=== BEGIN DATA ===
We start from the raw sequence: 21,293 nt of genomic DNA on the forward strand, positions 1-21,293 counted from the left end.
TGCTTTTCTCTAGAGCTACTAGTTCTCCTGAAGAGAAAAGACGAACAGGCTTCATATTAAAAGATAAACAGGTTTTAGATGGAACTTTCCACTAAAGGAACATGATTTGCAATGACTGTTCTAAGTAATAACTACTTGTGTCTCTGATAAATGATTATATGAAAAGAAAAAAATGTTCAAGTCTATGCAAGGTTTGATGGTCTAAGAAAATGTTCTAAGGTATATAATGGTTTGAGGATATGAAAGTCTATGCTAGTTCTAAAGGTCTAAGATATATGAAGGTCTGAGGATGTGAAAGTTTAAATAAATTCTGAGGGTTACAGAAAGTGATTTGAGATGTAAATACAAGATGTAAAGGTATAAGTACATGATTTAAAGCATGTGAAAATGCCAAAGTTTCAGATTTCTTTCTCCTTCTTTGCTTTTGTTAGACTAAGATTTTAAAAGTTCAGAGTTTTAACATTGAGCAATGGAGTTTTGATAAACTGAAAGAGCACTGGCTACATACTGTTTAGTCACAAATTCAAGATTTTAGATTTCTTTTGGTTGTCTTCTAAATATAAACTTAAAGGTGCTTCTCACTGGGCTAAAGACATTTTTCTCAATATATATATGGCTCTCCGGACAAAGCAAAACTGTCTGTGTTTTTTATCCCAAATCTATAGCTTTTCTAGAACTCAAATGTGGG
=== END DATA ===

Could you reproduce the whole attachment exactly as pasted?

We start from the raw sequence: 21,293 nt of genomic DNA on the forward strand, positions 1-21,293 counted from the left end.
TGCTTTTCTCTAGAGCTACTAGTTCTCCTGAAGAGAAAAGACGAACAGGCTTCATATTAAAAGATAAACAGGTTTTAGATGGAACTTTCCACTAAAGGAACATGATTTGCAATGACTGTTCTAAGTAATAACTACTTGTGTCTCTGATAAATGATTATATGAAAAGAAAAAAATGTTCAAGTCTATGCAAGGTTTGATGGTCTAAGAAAATGTTCTAAGGTATATAATGGTTTGAGGATATGAAAGTCTATGCTAGTTCTAAAGGTCTAAGATATATGAAGGTCTGAGGATGTGAAAGTTTAAATAAATTCTGAGGGTTACAGAAAGTGATTTGAGATGTAAATACAAGATGTAAAGGTATAAGTACATGATTTAAAGCATGTGAAAATGCCAAAGTTTCAGATTTCTTTCTCCTTCTTTGCTTTTGTTAGACTAAGATTTTAAAAGTTCAGAGTTTTAACATTGAGCAATGGAGTTTTGATAAACTGAAAGAGCACTGGCTACATACTGTTTAGTCACAAATTCAAGATTTTAGATTTCTTTTGGTTGTCTTCTAAATATAAACTTAAAGGTGCTTCTCACTGGGCTAAAGACATTTTTCTCAATATATATATGGCTCTCCGGACAAAGCAAAACTGTCTGTGTTTTTTATCCCAAATCTATAGCTTTTCTAGAACTCAAATGTGGG